Y Lakhman, S Nougaret, M Miccò, C Scelzo, HA Vargas, RE Sosa, EJ Sutton, DS Chi, H Hricak, E Sala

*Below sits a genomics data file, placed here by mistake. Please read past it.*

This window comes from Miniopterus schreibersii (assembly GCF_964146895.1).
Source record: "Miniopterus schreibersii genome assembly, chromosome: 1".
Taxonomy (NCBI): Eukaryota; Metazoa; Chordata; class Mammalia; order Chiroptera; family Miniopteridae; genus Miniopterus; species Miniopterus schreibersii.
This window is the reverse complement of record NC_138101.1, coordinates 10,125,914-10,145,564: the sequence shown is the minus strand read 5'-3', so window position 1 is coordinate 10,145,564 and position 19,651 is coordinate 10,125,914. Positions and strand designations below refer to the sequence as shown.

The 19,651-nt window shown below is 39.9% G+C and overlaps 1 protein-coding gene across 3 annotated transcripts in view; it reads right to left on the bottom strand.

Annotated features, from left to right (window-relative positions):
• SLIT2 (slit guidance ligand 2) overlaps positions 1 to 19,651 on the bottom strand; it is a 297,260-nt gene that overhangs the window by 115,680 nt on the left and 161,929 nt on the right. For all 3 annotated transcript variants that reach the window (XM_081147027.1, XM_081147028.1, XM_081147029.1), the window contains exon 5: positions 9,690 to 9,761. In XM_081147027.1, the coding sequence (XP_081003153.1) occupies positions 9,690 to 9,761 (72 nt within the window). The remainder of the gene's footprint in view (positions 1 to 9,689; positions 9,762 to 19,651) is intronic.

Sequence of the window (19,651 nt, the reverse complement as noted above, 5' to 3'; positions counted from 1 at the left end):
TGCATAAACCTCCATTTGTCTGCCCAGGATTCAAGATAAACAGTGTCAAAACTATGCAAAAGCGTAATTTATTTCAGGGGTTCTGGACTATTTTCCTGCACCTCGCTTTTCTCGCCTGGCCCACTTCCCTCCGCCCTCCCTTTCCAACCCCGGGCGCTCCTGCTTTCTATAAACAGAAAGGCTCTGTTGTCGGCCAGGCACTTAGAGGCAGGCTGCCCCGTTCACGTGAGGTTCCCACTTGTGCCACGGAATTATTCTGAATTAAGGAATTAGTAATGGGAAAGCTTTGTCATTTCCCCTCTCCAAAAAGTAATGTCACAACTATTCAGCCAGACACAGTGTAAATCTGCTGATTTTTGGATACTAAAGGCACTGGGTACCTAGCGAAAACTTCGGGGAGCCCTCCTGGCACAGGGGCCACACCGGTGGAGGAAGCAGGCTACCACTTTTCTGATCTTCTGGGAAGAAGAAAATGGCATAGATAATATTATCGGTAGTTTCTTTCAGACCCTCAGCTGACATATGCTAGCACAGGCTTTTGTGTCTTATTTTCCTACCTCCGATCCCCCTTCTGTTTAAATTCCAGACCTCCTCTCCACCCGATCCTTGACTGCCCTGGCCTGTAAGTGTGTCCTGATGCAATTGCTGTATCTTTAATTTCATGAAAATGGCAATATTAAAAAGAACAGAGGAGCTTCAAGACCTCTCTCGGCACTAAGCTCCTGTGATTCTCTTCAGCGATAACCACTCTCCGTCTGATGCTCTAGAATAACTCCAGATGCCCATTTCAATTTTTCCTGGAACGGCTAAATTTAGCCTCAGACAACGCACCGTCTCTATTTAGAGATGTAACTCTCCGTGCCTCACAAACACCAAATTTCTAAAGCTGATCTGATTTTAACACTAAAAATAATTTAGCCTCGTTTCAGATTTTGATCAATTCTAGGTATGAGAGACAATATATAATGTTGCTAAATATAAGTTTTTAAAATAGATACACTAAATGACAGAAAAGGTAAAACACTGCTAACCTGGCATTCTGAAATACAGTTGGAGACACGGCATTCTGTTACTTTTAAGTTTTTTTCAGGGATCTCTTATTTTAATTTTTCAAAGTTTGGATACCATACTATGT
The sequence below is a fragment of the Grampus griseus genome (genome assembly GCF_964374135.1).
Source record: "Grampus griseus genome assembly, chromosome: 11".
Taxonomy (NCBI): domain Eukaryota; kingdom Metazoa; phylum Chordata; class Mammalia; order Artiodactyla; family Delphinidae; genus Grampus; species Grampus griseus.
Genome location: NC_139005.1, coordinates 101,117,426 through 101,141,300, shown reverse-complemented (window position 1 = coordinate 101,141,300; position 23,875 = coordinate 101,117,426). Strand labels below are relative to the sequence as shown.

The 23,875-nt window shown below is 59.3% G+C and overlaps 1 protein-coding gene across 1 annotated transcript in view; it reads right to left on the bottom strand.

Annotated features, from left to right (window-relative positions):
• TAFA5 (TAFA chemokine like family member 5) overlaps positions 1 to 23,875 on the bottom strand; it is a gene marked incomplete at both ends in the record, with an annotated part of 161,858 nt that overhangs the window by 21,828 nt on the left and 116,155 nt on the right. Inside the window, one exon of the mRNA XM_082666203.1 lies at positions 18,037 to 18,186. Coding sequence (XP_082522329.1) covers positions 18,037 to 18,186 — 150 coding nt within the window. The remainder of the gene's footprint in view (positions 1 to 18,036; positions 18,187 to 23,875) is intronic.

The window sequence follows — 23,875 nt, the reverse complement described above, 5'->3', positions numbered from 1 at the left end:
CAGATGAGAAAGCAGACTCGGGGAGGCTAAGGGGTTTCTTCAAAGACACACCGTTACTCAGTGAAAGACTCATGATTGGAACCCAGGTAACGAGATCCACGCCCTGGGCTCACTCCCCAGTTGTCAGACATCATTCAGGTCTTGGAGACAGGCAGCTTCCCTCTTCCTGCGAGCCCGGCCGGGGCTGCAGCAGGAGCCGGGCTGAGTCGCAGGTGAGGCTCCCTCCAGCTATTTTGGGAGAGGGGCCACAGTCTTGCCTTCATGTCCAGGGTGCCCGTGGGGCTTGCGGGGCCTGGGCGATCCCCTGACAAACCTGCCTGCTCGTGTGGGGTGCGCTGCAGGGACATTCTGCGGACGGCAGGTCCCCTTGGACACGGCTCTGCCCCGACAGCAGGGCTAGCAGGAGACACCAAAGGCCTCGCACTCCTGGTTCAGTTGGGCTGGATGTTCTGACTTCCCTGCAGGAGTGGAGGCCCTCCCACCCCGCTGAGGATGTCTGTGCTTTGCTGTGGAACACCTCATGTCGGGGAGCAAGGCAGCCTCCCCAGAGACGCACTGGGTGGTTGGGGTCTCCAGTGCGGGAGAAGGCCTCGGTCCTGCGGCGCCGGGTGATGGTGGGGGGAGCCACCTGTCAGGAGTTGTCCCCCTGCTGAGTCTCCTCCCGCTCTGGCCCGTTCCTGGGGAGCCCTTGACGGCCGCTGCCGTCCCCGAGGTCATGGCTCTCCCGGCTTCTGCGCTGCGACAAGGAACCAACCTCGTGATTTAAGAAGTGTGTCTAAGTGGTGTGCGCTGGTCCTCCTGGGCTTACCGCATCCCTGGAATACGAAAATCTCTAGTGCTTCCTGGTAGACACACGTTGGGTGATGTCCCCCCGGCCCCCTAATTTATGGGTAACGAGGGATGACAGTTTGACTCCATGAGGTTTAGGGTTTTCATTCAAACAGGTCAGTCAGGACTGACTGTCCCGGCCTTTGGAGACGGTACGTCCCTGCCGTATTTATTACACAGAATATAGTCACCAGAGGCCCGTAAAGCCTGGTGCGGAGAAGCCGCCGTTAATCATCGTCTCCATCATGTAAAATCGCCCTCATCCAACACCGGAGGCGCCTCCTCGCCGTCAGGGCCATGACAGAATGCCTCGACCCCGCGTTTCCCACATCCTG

Pelvic exenteration (PE) is a radical surgical procedure used for the past 6 decades to treat locally advanced malignant diseases confined to the pelvis, particularly persistent or recurrent gynecologic cancers in the irradiated pelvis. The traditional surgical technique known as total PE consists of resection of all pelvic viscera followed by reconstruction. Depending on the tumor extent, the procedure can be tailored to remove only anterior or posterior structures, including the bladder (anterior exenteration) or rectum (posterior exenteration). Conversely, more extended pelvic resection can be performed if the pelvic sidewall is invaded by cancer. Preoperative imaging evaluation with magnetic resonance (MR) imaging and fluorine 18 fluorodeoxyglucose (FDG) positron emission tomography/computed tomography (PET/CT) is central to establishing tumor resectability and therefore patient eligibility for the procedure. These imaging modalities complement each other in diagnosis of tumor recurrence and differentiation of persistent disease from posttreatment changes. MR imaging can accurately demonstrate local tumor extent and show adjacent organ invasion. FDG PET/CT is useful in excluding nodal and distant metastases. In addition, FDG PET/CT metrics may serve as predictive biomarkers for overall and disease-free survival. This pictorial review describes different types of exenterative surgical procedures and illustrates the central role of imaging in accurate patient selection, treatment planning, and postsurgical surveillance.